New Orleans is a glorious city and melting pot, with and even more unique language.
In the Big Easy, some of the most common phrases and words actually come from the city’s French, Spanish and African roots. If you are new to the city, here are some of the most common phrases and expressions that you may hear and should totally use.
“Where y’at” is one of the most common greetings in New Orleans, and it doesn’t mean what you probably think it does. The phrase actually translates into “How are you?”
The typical answer to this greeting is “what it is”, meaning “I’m good, and you?”
You can also simply reply by saying how you are feeling, but please, don’t answer with your location.
— Lorin Gaudin (@NolaFoodGoddess) October 7, 2017
“Ya Momma n Nem”
This is actually another greeting that is phrased by saying “How ya momma n nem?” This expresses a concern and inquiry into the general well being of all of someone’s family members, not just their mother. You are more likely to hear this expression used if the two parties involved haven’t seen each other in a while.
Can you hear me now?
You may also hear “ya heard me” thrown around quite often, but not in the way you think. This phrase, similarly to “where y’at”, should not be taken at face value. This phrase is more of an affirmation, used to emphasize a point or sentence that was said. An example of this would be “What’s up bruh, where y’at? I heard you doing really well ya heard me.”
The use of this phrase at the end of sentence would indicate that you are looking for confirmation or agreement on the statement made with the other person.
There is enough “Lagniappe” to go around
Nothing says "hello Mardi Gras season" quite like our fried shrimp po-boy! If you've got a craving that needs resolving, you're in luck – this bad boy is our special of the day! Get your sandwich fix with a side and a drink. That's what we like to call lagniappe! #HowDoYouVooDoo pic.twitter.com/fztU61WOno
— VooDoo BBQ & Grill (@voodoobbq) January 19, 2018
The word “lagniappe” (say it: lan-YAP) is often used around these parts to literally describe something that is extra. It originally was used to describe something extra given to customers by shopkeepers, but now typically is used to describe extra food given with a meal.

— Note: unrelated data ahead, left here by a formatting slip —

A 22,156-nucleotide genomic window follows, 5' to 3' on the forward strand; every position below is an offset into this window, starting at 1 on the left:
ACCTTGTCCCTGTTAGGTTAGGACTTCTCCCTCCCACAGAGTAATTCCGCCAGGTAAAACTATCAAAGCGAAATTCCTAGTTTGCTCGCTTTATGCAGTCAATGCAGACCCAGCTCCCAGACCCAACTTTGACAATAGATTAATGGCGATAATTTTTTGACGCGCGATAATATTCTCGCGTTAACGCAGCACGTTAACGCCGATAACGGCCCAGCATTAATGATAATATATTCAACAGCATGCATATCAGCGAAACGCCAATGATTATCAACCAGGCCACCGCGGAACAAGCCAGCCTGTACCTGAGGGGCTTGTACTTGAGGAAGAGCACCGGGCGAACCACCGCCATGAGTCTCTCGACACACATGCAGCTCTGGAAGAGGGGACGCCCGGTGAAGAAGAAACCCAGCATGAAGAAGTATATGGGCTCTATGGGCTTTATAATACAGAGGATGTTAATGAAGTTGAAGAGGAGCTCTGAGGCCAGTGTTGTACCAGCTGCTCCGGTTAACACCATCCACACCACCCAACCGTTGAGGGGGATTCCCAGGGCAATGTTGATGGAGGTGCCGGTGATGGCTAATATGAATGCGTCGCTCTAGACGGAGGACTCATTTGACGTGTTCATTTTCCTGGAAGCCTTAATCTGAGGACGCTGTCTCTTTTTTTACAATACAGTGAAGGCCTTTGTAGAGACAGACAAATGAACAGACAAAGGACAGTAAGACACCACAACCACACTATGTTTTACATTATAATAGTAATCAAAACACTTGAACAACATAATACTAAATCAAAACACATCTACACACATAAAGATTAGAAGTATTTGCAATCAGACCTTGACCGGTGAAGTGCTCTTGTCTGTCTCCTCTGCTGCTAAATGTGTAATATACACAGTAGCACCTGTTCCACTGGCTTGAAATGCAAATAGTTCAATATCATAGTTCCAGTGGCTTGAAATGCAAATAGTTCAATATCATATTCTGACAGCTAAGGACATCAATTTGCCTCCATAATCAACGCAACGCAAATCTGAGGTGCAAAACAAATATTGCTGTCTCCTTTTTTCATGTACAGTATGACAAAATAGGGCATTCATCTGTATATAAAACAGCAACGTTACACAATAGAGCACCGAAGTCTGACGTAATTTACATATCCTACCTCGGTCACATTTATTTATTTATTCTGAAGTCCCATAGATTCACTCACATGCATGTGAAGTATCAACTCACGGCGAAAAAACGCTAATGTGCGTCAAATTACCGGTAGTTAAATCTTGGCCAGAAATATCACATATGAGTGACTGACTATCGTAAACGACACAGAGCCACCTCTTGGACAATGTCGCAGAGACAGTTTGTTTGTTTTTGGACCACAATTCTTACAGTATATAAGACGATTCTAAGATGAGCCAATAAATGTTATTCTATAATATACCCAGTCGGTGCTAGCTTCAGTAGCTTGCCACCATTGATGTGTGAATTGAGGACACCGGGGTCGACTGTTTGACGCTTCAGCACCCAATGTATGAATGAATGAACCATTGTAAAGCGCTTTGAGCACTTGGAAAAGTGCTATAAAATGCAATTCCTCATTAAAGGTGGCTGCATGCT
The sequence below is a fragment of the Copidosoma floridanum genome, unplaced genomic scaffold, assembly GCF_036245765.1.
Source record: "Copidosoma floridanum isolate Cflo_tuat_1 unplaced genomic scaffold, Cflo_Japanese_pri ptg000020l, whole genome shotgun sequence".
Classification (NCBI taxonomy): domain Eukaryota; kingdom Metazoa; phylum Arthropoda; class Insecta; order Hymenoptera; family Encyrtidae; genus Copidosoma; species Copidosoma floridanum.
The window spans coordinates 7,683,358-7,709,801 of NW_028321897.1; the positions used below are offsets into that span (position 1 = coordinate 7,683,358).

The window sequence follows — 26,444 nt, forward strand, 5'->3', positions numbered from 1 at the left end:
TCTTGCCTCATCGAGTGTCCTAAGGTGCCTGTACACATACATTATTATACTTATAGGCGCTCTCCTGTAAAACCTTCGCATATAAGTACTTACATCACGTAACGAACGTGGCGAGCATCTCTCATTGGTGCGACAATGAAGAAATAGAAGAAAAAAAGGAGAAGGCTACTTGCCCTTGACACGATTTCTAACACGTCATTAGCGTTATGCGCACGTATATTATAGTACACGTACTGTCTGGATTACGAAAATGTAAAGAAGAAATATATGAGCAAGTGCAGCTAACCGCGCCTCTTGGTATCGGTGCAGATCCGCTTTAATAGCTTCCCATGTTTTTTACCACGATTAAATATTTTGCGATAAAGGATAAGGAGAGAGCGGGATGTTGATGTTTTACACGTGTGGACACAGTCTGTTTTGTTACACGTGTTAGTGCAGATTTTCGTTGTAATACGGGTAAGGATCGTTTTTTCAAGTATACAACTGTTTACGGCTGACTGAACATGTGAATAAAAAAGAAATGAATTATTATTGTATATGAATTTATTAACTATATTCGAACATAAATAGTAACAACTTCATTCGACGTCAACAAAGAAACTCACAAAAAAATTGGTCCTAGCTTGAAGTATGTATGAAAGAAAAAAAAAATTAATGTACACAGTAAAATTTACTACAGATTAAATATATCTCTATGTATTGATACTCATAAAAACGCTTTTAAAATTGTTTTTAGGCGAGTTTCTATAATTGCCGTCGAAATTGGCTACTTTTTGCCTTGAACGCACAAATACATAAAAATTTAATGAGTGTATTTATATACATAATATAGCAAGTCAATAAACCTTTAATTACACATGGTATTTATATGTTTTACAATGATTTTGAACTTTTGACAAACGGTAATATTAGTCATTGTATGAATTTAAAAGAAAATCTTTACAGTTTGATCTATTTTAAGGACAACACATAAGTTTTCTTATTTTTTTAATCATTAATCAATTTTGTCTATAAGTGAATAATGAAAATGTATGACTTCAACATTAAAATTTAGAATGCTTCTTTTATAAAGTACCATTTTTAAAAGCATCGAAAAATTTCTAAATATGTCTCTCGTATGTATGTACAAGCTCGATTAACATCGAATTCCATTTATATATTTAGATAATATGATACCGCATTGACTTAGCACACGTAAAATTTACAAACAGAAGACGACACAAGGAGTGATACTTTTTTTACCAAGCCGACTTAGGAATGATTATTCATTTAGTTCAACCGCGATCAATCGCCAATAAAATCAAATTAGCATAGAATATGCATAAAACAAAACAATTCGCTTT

Who Dat, You Dat!
There is a deep and genuine love and dedication to the New Orleans Saints, and you will often hear local chant “who dat” during football season. This chant is a part of a longer chant that goes like this, “Who Dat said they gonna beat them Saints, Who Dat, Who Dat!” If you hear this (and you are a fan, which you should be) Then join in! It won’t to spread a little cheer.
Creole is not Cajun and Cajun is not Creole
Tourists and businesses that often target tourists often refer to the food and culture in New Orleans “cajun” when in reality it is actually “creole”. Cajuns also known as Acadians are rural people that live in swampy areas of Louisiana, whereas Creoles were people of mixed African and European race. Therefore, most of the food and architecture that you will taste and eat in New Orleans are of Creole origin, not Cajun.
Smothered, Stuffed and Fried
There are some crazy words used to describe different types of food and cooking styles in New Orleans. Being familiar with them can save you from accidentally ordering a alligator stuffed turtle, but hey, maybe that’s your thing.
- ’Pane’: Food prepared with breadcrumbs, breaded and fried. The most common paneed foods are pork chops and chicken breasts, typically served with a red tomato sauce.
- Dressed: No your food won’t have a fancy suit on, but when a po’boy sandwich is “dressed”, It includes lettuce, tomato and mayonnaise.
- Étouffée: A french word that translates to “smothered”. This cooking style involves creating a “roux and then smothering or sautéing onions and other seasoning in it to create a gravy like base. Crawfish and shrimp étouffée are the two most common dishes in New Orleans associated with this term, and they are to die for.
- Crawfish Terminology: When eating crawfish, sometimes known as “crayfish” get used to hear “pinch the tail and suck the head”. This describes the technique used to remove the shell from the crawfish and then literally suck the head of the crustacean which is filled with delicious flavors and spices.
Mardi Gras Lingo
Mardi Gras. You know it, you love it, and it’s probably a part of the reason that you decided to move to New Orleans.
To truly enjoy the experience, there are a few terms that you should know. A krewe is an organization or association that stages a parade or other event for a carnival celebration (i.e. the Krewe of Endymion and the Krewe of Zulu). Secondly, if you really want to catch any of the beads or “throws” at the parade, it’s best to yell the phrase “Throw me somethin’ mister!!!!”
Most importantly, have fun, be safe and laissez le bon temps rouler (let the good times roll)!